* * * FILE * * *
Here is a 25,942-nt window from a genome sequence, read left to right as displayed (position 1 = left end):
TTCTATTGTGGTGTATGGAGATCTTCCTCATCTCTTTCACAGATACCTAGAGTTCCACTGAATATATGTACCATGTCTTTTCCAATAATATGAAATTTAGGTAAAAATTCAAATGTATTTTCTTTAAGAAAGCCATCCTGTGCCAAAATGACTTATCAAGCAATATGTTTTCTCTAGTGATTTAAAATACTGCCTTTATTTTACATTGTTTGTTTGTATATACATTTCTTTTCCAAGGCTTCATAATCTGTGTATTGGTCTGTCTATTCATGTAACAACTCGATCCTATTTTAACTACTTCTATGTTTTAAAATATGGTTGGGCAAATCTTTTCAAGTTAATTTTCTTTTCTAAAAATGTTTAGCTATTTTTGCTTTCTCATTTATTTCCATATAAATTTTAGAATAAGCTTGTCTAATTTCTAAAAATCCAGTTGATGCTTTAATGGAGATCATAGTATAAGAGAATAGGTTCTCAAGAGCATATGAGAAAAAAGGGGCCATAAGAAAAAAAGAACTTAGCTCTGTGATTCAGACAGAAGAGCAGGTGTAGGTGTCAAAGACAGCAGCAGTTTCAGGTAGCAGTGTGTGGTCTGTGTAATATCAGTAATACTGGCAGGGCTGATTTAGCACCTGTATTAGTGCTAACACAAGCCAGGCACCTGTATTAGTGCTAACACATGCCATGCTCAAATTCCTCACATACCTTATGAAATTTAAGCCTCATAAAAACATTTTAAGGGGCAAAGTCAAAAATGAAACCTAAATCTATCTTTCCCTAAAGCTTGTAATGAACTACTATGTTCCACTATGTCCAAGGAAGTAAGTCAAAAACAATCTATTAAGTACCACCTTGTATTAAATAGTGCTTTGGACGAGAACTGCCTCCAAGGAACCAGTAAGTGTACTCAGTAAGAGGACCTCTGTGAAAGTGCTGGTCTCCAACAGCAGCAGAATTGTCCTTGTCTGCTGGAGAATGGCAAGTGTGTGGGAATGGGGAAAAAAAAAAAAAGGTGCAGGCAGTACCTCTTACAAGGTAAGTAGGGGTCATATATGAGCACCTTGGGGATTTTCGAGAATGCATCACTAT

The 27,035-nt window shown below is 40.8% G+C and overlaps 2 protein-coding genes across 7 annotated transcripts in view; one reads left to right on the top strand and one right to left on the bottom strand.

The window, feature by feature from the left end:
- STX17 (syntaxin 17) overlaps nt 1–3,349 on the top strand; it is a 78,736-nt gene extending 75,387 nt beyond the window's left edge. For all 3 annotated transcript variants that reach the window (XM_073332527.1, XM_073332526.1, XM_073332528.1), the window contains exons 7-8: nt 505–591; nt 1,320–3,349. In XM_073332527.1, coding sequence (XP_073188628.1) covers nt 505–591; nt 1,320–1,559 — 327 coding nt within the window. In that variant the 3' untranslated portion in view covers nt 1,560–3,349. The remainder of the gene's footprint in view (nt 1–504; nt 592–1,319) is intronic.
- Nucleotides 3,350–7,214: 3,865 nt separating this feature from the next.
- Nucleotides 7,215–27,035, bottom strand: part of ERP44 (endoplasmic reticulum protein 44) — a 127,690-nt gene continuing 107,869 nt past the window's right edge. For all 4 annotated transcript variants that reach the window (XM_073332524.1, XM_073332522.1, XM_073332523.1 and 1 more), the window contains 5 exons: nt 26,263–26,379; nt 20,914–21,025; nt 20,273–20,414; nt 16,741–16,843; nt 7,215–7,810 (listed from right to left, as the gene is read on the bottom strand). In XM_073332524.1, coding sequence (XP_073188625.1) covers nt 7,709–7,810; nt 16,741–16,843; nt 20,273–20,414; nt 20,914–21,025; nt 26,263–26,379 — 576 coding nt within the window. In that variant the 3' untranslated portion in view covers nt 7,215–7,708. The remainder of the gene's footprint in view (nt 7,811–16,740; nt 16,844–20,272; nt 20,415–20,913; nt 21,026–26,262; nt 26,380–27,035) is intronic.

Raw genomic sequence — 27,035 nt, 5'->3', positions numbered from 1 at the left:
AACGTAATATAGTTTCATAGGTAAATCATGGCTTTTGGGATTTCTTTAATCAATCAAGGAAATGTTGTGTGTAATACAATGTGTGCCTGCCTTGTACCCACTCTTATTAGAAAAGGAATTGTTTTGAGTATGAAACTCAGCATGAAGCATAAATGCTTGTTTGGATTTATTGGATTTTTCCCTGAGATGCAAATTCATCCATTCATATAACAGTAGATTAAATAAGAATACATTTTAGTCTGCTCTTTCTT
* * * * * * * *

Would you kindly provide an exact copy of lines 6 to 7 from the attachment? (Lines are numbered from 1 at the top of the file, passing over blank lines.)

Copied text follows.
- Nucleotides 3,350–7,214: 3,865 nt separating this feature from the next.
- Nucleotides 7,215–27,035, bottom strand: part of ERP44 (endoplasmic reticulum protein 44) — a 127,690-nt gene continuing 107,869 nt past the window's right edge. For all 4 annotated transcript variants that reach the window (XM_073332524.1, XM_073332522.1, XM_073332523.1 and 1 more), the window contains 5 exons: nt 26,263–26,379; nt 20,914–21,025; nt 20,273–20,414; nt 16,741–16,843; nt 7,215–7,810 (listed from right to left, as the gene is read on the bottom strand). In XM_073332524.1, coding sequence (XP_073188625.1) covers nt 7,709–7,810; nt 16,741–16,843; nt 20,273–20,414; nt 20,914–21,025; nt 26,263–26,379 — 576 coding nt within the window. In that variant the 3' untranslated portion in view covers nt 7,215–7,708. The remainder of the gene's footprint in view (nt 7,811–16,740; nt 16,844–20,272; nt 20,415–20,913; nt 21,026–26,262; nt 26,380–27,035) is intronic.